Anonymous Bosch, a long-time supporter of the Coalition, is challenging other supporters to feel good and contribute to KCADP so together we can end the death penalty in Kentucky. Anonymous will match your gifts dollar for dollar up to a max of $4,000.

Here’s the catch.

Anonymous wants that donation between Nov. 1 and Dec. 31. So if you and others collectively contribute $4,000 between Nov. 1 and Dec. 31, Anonymous will fork over an additional $4,000 and KCADP will have $8,000 to use to pay salaries, educate the public through our website, Facebook page, Twitter feed and eNewsletter, and continue growing our list of supporters. (More than 400 new supporters have signed on since August.)

It will also help pay for a new service that matches supporters with their legislators and makes it easy to let lawmakers in Kentucky know it is time to stop the killing. We offer a commonsense, alternative punishment for those who kill: life without parole. This sentence punishes severely, protects us from violent killers and, when someone is wrongfully convicted and imprisoned, that person can be released. This eliminates the risk of executing innocent persons.

So, remember this. You always feel good when you give to others. TREAT YOURSELF! Support the #KYRepeal campaign with a donation between Nov. 1 and Dec. 31 and feel twice as good. No need for a pen and checkbook. Use our secure PayPal account to make that contribution on Nov 1 and before Dec. 31:  http://bit.ly/PPgiver. Or mail your check to KCADP, PO BOX 3092, Louisville KY 40201.

As the chair of this Coalition I want you to know I don’t ask others to do what I haven’t already done. Last week, I gave shares of stock to KCADP and it netted $4,895 for the Coalition. I really felt good about that.

So, consider your own financial situation and TREAT YOURSELF! by making as generous a gift as you can – but wait until Nov. 1 to do it. KCADP needs that additional $4,000 that your gift will help generate.

On behalf of all the Board members, thank you for your help.

Photo: Courtesy of Riverbirch Productions, Patrick Delahanty

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Pope Francis Calls For Abolishing the Death Penalty

Catholic News Service (CNS) and others are reporting that Pope Francis is calling for abolition of the death penalty and other penal reforms.

Speaking to representatives of the International Association of Penal Law, Pope Francis said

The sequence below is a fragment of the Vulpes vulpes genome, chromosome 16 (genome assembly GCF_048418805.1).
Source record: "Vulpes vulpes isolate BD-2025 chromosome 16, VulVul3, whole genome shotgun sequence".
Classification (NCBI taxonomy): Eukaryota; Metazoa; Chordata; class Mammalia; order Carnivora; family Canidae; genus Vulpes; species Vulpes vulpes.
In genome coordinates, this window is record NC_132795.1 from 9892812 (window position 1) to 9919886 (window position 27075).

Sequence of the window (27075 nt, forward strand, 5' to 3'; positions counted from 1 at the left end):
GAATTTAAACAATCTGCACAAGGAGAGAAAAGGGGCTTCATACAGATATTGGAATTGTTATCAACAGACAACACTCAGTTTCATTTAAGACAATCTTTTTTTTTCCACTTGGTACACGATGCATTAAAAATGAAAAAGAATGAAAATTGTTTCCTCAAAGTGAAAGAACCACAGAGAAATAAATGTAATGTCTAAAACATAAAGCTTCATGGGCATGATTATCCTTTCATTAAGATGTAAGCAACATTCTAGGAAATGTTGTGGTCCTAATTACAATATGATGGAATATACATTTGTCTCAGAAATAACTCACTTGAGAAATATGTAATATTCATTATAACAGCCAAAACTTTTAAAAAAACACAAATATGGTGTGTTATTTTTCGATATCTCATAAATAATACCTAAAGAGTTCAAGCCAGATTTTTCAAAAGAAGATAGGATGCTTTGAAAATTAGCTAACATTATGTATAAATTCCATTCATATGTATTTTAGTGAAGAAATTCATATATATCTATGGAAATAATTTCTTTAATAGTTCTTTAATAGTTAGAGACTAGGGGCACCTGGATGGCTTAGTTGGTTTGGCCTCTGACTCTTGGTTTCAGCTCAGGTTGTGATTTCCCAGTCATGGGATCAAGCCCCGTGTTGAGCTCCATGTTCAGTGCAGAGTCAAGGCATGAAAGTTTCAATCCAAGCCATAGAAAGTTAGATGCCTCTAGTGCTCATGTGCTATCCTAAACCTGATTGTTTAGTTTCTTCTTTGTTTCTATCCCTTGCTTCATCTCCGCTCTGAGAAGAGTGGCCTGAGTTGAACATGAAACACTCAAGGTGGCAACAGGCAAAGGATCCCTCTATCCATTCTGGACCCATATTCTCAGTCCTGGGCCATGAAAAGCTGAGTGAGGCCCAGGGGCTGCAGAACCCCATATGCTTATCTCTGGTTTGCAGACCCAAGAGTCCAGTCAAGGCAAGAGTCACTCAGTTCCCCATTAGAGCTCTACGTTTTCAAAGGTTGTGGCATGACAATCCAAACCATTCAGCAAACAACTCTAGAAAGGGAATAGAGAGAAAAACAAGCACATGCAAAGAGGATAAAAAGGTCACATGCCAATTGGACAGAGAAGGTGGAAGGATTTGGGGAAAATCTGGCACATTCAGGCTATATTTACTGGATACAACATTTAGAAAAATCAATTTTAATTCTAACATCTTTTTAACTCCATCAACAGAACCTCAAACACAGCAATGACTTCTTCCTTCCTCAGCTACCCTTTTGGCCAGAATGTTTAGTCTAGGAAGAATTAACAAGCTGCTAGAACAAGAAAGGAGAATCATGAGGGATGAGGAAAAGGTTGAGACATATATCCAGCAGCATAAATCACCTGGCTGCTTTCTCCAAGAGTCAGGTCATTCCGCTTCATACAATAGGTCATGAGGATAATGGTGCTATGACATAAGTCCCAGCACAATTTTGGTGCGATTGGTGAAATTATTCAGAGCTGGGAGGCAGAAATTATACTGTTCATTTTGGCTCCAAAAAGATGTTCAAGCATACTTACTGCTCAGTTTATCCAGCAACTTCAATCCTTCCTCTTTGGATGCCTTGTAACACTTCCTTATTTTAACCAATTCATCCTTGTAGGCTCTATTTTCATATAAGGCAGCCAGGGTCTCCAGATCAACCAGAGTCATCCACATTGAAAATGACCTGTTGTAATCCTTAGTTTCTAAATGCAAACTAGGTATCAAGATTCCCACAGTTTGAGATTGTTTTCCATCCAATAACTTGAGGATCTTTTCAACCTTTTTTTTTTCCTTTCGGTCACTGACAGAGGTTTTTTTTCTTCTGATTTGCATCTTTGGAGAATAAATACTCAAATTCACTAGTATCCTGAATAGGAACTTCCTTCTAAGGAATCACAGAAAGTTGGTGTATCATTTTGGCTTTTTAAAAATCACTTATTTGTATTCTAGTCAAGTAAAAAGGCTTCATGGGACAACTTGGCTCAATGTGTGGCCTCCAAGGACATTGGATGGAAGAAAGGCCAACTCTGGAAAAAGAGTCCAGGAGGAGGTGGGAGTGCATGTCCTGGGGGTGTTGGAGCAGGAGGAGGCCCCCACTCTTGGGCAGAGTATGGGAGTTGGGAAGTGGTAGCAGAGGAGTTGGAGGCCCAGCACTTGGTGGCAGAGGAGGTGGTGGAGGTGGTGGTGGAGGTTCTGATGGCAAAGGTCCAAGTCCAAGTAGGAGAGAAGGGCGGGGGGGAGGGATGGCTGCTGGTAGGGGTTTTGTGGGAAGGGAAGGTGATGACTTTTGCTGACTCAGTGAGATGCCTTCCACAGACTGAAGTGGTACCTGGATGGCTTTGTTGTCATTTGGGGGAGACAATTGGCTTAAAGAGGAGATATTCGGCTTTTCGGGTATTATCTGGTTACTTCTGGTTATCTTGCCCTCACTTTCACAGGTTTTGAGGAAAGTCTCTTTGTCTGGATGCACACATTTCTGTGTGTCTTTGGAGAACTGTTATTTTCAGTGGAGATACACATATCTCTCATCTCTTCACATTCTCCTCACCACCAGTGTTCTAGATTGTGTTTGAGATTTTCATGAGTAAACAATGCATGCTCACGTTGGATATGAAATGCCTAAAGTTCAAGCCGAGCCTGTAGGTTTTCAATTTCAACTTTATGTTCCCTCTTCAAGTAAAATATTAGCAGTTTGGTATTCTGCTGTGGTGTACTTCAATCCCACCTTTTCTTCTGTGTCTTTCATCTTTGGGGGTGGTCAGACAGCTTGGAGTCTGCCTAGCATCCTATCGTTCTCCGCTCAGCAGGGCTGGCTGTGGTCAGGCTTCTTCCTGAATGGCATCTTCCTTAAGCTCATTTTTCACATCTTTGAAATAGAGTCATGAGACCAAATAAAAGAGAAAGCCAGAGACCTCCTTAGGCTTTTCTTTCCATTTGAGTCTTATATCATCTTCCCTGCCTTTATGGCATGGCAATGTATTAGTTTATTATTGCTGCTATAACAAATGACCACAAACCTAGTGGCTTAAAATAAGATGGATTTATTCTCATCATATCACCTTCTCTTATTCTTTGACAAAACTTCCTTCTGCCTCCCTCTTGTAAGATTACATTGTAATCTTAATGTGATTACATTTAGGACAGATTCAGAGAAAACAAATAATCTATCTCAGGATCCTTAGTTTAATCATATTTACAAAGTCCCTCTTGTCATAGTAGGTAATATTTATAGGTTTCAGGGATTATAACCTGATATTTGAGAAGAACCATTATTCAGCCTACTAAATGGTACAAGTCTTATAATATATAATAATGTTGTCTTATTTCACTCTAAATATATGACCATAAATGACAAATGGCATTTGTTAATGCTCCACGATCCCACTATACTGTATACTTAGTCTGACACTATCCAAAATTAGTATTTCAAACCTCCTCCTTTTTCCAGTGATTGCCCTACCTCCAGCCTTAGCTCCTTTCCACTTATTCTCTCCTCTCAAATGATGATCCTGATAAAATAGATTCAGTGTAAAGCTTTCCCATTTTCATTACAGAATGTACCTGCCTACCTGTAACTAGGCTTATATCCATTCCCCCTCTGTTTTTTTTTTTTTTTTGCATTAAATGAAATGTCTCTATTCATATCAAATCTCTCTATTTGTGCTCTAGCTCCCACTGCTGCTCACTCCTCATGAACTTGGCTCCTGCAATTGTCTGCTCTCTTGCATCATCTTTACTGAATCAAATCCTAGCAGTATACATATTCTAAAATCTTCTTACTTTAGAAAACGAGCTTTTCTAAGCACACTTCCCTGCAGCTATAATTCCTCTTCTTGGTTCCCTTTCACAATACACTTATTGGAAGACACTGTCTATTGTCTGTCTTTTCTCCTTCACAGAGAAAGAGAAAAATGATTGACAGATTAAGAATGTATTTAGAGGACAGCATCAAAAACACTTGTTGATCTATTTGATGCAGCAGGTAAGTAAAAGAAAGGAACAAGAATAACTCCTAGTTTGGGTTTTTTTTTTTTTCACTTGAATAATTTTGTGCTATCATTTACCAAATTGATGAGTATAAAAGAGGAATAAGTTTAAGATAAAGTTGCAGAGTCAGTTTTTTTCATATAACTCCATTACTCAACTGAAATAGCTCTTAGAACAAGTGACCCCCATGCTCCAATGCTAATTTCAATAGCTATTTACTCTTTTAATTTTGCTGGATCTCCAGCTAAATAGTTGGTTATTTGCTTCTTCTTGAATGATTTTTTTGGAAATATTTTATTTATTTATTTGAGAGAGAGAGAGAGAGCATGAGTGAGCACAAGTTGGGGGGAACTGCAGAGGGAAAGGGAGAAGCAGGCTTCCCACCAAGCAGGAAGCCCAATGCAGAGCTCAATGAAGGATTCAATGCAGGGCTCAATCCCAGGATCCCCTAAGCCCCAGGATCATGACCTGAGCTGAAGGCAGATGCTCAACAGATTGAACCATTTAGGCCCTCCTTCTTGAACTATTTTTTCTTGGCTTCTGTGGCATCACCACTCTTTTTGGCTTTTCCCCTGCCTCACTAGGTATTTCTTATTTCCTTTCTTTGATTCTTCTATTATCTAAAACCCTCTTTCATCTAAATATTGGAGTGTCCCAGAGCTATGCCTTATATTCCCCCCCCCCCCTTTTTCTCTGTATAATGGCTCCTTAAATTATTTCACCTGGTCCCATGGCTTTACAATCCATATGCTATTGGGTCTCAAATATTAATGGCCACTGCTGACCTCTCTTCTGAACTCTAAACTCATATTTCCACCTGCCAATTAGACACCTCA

All Christians and people of good will are thus called today to struggle not only for abolition of the death penalty, whether it be legal or illegal and in all its forms, but also to improve prison conditions, out of respect for the human dignity of persons deprived of their liberty.

The Coalition welcomes this latest confirmation from the Catholic Church that its teachings clearly call for abolition of the death penalty. KCADP supporters might want to be sure their State Senators and State Representatives are aware of this new statement from Pope Francis.

Photo: CNS/Paul Haring

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Support for Life without Parole Gains support Among Democrats, Republicans

Kentucky's death chamberGallup has released its latest measure of public opinion regarding support or opposition to the use of the death penalty. While sixty-three percent of the public expresses support, that support has rapidly eroded over the last twenty years.

“This movement away from the death penalty is a national trend,” said Rev. Patrick Delahanty, who chairs the Kentucky Coalition to Abolish the Death Penalty. “That six states in the past seven years have abandoned its use and replaced it with a sentence of life in prison without parole is evidence of that trend.” He noted that since 2010 in Kentucky, jurors and judges have rejected the death penalty in every case in which it was sought, but one.

At a joint Interim Judiciary Committee meeting in August, Eastern Kentucky University Dean Allen Ault told lawmakers it would be great if Kentucky banned executions. Ault described for lawmakers the impact executing other human beings had on him and others with whom he worked as Commissioner of Corrections in Georgia.

The erosion of support over these two decades is due to increased concern about executing the innocent. More than 140 wrongfully convicted persons have been released from state death rows, including Larry Osborne released from Kentucky’s death row at Eddyville.

Others are concerned about the death penalty’s high cost. Having this process in place drains resources from state budgets that could easily be used to meet other needs.

Writing for Gallup, Jeffrey Jones says, “Democrats’ opinions have also shifted markedly on the death penalty vs. life imprisonment question. Two decades ago, Democrats preferred the death penalty by a wide margin, but they now prefer life imprisonment by nearly the same margin. Independents’ and Republicans’ views have changed less, although both show increases in support for life imprisonment.”

The findings of the last poll of Kentuckians conducted by the University of Kentucky Survey Center showed that when asked to select the most appropriate punishment for those convicted of aggravated murder – and given the five choices available to Kentucky jurors – sixty-seven percent selected sentences other than death. In fact, since 1997 support for alternatives to the death penalty in Kentucky has steadily increase from thirty-eight percent to over sixty-seven percent in 2006.

What Kentucky jurors are doing mirror these survey results according to Delahanty. “Apparently Kentucky juries believe we can keep society safe and achieve justice by locking up the most dangerous offenders for life,” he said. “Kentucky lawmakers are becoming more and more aware this is a costly process that risks executing the innocent and a less costly and effective alternative is available. Repeal of this law can fix a broken system permanently.”